The 40-minute trip to the Dry Tortugas was all at 500 feet off the water, making it easy for passengers to spot schooling sharks, loggerhead turtles, and the outlines of shallow wrecks in the reefs and Marquesas atolls strewn along a 275-degree heading out into the Gulf of Mexico. The Cessna was equipped with nothing but the most basic IFR instrumentation — two VORs, an ADF, and basic vacuum instrumentation. Nevertheless, Massingill's heading was true; and 30 minutes into the flight, the east beach at Fort Jefferson appeared low in the sea haze on the horizon. I asked him whether he'd ever had trouble finding the fort. "I've had a few times with sea fog where I got here and the island was nowhere. That's when we say they've moved it," he chuckles. If the fort's fogged in, Massingill has no choice but to return to base in Key West, where Dayhner refunds his passengers' fares. It's a tough way to make a living, but such weather is short-lived and rare in these parts.

Massingill was not exaggerating about the harbor conditions. The place was packed with ragtag fishing vessels sporting names such as Maria Magdelena, Perdito, and Shogun. We splashed down at the harbor entrance, square in the channel, and came off the step only 10 feet from the pilings of the old pier, weaving our way between gaping fishermen to a jolting halt on the beach. Massingill was out on the float before he shut down the engine, making sure that he had one pontoon firmly on the beach (turning downwind in such a wind is not an option). Then it was time to get his feet wet. He swung the airplane around by the left float and hauled it tail-in onto the beach, allowing his passengers to step lightly onto dry sand.

Once the passengers were out of the way and the airplane tied down with permanent lines on the beach (the pilots carry no line, not even a paddle), Massingill kicked back with a newspaper and a cooler for an hour or two of downtime. The rangers all knew him (he brings them a fresh newspaper and the occasional special request) and the fishermen were polite, if a bit tipsy, as fishermen in port for a few days are wont to be. A case of Busch beer barters for all the shrimp or grouper you can carry home on a day like today, Massingill explains. The whole island has a sort of loose and lascivious feel to it this morning. There are worse crew layovers.

Two hours later we're airborne, headed east along the same track, after a slow downwind idle taxi and a rough-water takeoff, weaving between invisible coral heads that Massingill knew were there and anchored fishing vessels that he could see. The trip home mirrored the one out but for the angle of the sun reflecting off the whitecaps and the hazy green water below.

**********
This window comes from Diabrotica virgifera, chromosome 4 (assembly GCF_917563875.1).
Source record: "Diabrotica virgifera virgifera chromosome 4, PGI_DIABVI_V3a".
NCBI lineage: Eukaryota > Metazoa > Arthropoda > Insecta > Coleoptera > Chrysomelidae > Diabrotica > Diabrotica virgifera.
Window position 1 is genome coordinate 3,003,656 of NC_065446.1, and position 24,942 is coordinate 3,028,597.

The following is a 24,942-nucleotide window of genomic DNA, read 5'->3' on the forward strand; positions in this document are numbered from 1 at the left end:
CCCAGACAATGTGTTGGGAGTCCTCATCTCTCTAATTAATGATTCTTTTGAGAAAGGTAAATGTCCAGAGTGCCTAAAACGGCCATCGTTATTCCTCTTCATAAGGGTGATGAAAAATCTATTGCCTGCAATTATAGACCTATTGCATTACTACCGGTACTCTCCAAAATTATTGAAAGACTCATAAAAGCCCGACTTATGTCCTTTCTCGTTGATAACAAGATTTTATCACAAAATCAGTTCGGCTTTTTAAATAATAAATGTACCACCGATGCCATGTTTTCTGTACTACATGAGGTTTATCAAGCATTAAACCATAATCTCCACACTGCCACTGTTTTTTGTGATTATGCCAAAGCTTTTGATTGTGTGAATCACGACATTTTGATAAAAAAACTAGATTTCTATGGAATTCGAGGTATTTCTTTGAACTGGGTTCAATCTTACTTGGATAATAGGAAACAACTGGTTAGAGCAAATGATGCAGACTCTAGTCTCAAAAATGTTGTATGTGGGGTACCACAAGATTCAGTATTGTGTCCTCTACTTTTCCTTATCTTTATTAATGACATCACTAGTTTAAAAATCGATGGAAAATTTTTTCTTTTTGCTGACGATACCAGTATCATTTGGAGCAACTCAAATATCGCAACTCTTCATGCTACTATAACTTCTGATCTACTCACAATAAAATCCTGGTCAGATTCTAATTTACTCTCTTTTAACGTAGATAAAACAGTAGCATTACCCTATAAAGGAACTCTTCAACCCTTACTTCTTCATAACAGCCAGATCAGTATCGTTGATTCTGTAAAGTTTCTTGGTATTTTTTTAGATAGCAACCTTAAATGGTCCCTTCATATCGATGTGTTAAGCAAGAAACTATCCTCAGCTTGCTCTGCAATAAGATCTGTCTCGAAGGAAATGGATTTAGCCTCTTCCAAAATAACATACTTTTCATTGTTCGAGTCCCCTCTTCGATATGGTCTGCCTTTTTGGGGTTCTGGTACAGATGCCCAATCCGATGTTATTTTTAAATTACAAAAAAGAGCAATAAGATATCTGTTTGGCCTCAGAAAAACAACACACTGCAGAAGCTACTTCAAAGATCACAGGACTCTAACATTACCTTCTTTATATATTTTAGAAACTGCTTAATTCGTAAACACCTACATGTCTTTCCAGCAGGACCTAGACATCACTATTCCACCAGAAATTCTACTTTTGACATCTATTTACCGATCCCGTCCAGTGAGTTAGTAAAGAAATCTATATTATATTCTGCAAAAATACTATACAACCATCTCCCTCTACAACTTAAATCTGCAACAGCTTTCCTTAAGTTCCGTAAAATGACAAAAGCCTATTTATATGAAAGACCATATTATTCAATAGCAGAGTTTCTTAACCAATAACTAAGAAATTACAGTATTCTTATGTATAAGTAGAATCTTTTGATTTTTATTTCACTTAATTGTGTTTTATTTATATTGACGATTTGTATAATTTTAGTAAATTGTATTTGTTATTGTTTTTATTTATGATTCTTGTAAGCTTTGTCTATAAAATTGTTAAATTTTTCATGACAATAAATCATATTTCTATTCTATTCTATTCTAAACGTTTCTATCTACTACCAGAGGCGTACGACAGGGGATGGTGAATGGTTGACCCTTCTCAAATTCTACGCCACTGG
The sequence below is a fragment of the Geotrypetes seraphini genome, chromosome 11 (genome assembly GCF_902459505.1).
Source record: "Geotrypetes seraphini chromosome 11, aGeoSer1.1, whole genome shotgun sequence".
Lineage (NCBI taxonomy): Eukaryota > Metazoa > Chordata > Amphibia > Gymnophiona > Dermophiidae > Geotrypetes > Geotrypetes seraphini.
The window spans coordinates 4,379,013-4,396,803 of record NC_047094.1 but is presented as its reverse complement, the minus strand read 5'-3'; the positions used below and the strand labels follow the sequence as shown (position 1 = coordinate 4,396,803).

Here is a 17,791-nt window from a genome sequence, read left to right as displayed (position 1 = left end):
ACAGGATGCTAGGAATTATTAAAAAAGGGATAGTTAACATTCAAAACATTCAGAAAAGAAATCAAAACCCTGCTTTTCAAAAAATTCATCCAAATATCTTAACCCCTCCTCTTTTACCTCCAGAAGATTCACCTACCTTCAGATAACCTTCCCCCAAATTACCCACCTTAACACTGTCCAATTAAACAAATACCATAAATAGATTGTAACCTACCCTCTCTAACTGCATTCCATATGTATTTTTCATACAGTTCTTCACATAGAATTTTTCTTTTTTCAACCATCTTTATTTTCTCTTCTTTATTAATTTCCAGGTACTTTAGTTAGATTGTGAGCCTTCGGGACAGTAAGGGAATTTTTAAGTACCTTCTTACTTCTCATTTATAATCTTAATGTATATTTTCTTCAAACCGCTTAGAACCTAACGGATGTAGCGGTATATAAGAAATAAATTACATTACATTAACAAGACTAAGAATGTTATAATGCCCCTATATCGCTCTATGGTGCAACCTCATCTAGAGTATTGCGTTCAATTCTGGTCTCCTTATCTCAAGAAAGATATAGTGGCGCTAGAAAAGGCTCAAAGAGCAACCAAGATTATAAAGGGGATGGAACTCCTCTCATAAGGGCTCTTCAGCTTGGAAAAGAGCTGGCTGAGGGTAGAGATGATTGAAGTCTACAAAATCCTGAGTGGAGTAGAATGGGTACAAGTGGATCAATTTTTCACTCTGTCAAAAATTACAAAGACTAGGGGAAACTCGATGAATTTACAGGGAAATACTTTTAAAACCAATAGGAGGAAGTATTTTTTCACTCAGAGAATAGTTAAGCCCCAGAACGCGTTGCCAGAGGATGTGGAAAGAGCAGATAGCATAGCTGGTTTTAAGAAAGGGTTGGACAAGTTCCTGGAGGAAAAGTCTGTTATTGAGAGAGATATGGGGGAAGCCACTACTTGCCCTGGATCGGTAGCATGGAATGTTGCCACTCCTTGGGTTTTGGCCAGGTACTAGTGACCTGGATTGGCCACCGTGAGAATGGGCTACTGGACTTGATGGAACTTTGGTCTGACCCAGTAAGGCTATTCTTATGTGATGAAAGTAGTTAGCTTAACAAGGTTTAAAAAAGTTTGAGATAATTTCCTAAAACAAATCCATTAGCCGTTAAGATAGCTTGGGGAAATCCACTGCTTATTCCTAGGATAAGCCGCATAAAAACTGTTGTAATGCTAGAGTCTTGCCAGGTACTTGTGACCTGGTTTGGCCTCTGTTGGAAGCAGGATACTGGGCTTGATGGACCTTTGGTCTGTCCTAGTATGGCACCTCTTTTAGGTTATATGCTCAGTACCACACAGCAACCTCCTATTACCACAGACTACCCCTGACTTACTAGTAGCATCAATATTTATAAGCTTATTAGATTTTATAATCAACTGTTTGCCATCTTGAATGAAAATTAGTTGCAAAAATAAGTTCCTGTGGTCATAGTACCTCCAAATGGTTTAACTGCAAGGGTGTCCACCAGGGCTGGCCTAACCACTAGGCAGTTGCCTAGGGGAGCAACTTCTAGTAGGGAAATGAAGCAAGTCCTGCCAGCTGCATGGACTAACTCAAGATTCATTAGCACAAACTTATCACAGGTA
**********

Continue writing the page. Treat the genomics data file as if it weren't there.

Key West Seaplanes does nothing but run back and forth to the Dry Tortugas every day — which, admittedly, could get boring. But most of Dayhner's pilots have already seen what flying in ice and snow and fog around big mountains is all about. As we sat back at the dock in Key West, swapping stories, not one complained about the monotony of flying for a niche market. The 4 o'clock sun is still high in December this far south, and the breeze keeps the wind chill right around 75 degrees Fahrenheit. After a couple of winters in Fairbanks or Anchorage, Dayhner explains, it is hard to complain about Florida.

Flying for Key West Seaplanes might be a pilot's paradise and an entrepreneur's dream, but only those with time in type need apply. Inexperienced land pilots have a bad reputation for tearing up seaplanes. Logging seaplane time, as you know if you've checked around, isn't that easy. Most of the pilots currently working at Key West Seaplanes either got lucky and knew someone with a hunting lodge and a seaplane or they paid their dues by teaching. If they taught, they had to teach in seaplanes. One of the few operations that hires new seaplane CFIs is Brown's Seaplane Base, located at Gilbert Field in Winter Haven.

If Key West Seaplanes is paradise for bush pilots who loathe frostbite, then Brown's is the best CFI stint I've ever encountered. Few flight training operations can boast of flight instructors who have been with them seven years or more, as Brown's does.

"If Brown's could pay me what I'm getting paid now as a corporate jet pilot, I'd come back and teach in seaplanes for the rest of my life," says John Rennie, a Lear 55 pilot based in Orlando. "I think it's the back-to-basics, seat-of-the-pants flying that makes seaplane flying so addictive. You may be flying to nicer places in the jet, but it's so sterile, and a hotel is a hotel." Rennie worked at the seaplane base whenever he was laid off, between jobs, or, now, on a day off. It's hard to get away from, and, quite frankly, Rennie doesn't want to. "I like instructing. The seaplanes have so much versatility. If you're having a tough lesson, you land, taxi up to a restaurant, have a Coke and debrief, then go again. Reading the lake and the wind is so good for pilots. There are no radios to distract you. It's a great rating for any pilot to have."